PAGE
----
Bubble. Bust. Credit crisis. Recession. Rising oil prices. Declining dollar. Makes one wonder if there is a direct correlation between the news and an increase in prescriptions of Prozac.
While the news of the global economy today may seem overwhelmingly negative, and pundits and politicians running for office all warning of a downward spiral, a simple step back and return to the basics allows for a more rational analysis and reveals that all may not be as bad, at least for Wisconsin businesses competing in the global marketplace, as the fear mongers might have the general public believe.
Although the dollar is reaching historic lows, and this has made the cost of travel increasingly expensive, this is providing a competitive advantage for the United States in terms of our exports, particularly when competing against other developed countries.
Over the course of the past five years, the dollar has been steadily dropping against many of the world’s major currencies, including the Euro, Japanese Yen, British Pound, Brazilian Real, Singapore Dollar, and Canadian Dollar. Yet, Wisconsin exports have continued to increase at an average of 10.5 percent per year since 2002, with 2005 and 2006 seeing increases of 17.5 percent and 15.1 percent, respectively.
Certainly the increase in exports cannot be solely attributed to the decline of the dollar, but it is a contributing factor. In short, Wisconsin products are becoming less expensive for the world to purchase.
While the U.S. currency has taken a dive in the past year, oil prices have been on the exact opposite path, soaring upwards past $100 a barrel. This not only makes the cost of filling up American SUVs significantly more expensive, but has a serious impact on logistical costs. While foreign sourcing in low labor cost countries has been a necessary tool for survival and success for some in the global marketplace, this option is becoming less attractive, particularly for those companies who have to ship components or raw materials from various locations to a central manufacturing facility overseas, then bring the product back to the United States for finishing work (one method of protecting intellectual property). Will rising oil prices lead to a complete cessation of foreign sourcing? Certainly not, but the rising fuel surcharges affecting the manufacturing supply chain will make senior decision makers think twice before setting up overseas production.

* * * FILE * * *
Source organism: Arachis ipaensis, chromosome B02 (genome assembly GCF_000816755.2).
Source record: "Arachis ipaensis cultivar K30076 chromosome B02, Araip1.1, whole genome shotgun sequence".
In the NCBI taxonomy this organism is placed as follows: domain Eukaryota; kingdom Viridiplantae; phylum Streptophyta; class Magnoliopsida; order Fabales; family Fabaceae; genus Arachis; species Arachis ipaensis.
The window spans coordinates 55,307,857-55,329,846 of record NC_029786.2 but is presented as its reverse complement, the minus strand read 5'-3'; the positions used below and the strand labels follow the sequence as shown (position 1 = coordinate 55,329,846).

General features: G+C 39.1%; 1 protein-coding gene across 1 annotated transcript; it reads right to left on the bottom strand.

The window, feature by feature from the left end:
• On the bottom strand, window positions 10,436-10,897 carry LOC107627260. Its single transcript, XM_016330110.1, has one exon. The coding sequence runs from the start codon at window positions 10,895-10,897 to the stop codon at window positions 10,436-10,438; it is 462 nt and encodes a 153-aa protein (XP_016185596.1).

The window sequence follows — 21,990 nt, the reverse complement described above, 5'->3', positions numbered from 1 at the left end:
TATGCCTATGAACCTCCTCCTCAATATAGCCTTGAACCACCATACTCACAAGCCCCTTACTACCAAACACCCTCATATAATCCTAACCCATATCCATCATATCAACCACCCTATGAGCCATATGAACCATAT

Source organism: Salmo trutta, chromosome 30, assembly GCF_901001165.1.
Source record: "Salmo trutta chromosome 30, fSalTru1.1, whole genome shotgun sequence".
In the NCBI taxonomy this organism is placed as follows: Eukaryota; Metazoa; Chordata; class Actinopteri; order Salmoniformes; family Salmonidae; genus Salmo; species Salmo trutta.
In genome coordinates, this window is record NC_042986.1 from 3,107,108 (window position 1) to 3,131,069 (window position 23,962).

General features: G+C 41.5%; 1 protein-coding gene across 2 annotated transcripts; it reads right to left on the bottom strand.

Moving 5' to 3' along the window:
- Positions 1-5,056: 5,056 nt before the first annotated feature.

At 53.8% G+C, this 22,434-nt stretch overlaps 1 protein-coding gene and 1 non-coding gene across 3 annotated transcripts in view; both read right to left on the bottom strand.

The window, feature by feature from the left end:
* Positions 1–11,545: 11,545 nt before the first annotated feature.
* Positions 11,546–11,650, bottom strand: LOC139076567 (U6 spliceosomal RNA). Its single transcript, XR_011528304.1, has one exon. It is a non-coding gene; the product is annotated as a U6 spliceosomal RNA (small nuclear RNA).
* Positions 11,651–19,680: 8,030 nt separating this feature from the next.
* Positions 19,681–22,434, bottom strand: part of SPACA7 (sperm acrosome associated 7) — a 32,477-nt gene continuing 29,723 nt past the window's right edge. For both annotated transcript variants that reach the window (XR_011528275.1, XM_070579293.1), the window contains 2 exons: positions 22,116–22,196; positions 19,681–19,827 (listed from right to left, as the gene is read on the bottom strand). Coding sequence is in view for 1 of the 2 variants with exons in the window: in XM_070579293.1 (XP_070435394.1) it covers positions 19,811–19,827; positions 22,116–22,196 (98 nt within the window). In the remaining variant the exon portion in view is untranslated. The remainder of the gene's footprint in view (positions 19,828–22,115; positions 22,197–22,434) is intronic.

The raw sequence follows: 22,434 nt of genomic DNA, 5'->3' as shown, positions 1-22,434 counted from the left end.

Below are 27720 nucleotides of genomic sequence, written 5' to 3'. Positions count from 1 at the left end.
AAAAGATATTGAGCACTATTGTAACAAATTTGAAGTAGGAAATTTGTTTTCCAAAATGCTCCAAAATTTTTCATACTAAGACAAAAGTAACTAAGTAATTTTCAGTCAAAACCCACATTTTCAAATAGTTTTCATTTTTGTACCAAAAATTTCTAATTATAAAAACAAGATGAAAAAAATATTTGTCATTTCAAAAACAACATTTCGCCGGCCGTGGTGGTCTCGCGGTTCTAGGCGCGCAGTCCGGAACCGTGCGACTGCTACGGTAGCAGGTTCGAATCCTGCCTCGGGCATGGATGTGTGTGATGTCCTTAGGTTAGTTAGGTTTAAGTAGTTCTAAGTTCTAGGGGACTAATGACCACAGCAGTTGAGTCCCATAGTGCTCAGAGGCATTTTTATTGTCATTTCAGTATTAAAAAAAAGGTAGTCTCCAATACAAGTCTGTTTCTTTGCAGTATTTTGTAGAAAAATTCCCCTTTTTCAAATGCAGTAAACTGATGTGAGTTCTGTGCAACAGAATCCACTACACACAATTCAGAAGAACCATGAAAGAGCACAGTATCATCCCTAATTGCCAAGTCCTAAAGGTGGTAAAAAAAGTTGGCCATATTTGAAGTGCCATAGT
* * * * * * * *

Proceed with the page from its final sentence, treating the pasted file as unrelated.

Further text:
The caveat to this is, depending upon the size of the manufacturer, should a company have the capability to set-up manufacturing closer to the customer, thereby reducing final transportation costs, this may become a more viable option. However, the majority benefit of the lower dollar would be sacrificed and due to the lower dollar, setting-up foreign manufacturing will be more expensive than previously.
The latest crisis to hit the global economic scene deals with the credit crisis. Wisconsin is relatively lucky in the fact that many of the banks which operate in this state have not been severely affected. Debt financing will become a little more challenging for companies, but this has been coming down the pipeline for some time. Equity financing may also become more challenging as the smaller private equity and venture capital firms are finding it more challenging to secure financing for new funds or projects.
What does all this mean for the Wisconsin company? Securing capital for growth may become a little more challenging, but it will not become impossible. Company credit history and use of funds will be scrutinized more, and industry sectors may play a part. Business involved in home construction sectors or the automotive sectors may find it more difficult to secure financing, at least at a relatively reasonable rate.
Wisconsin should fare well in the global marketplace in 2008. It may not see staggering growth, but the opportunity for growth is there. Many companies are predicting a flat 2008. Conservative? Perhaps. But this is Wisconsin. And it is one way to balance the opportunities with the challenges. I am slightly more optimistic.
But then again, that’s my job. And perhaps I’ve been taking my share of Prozac as well.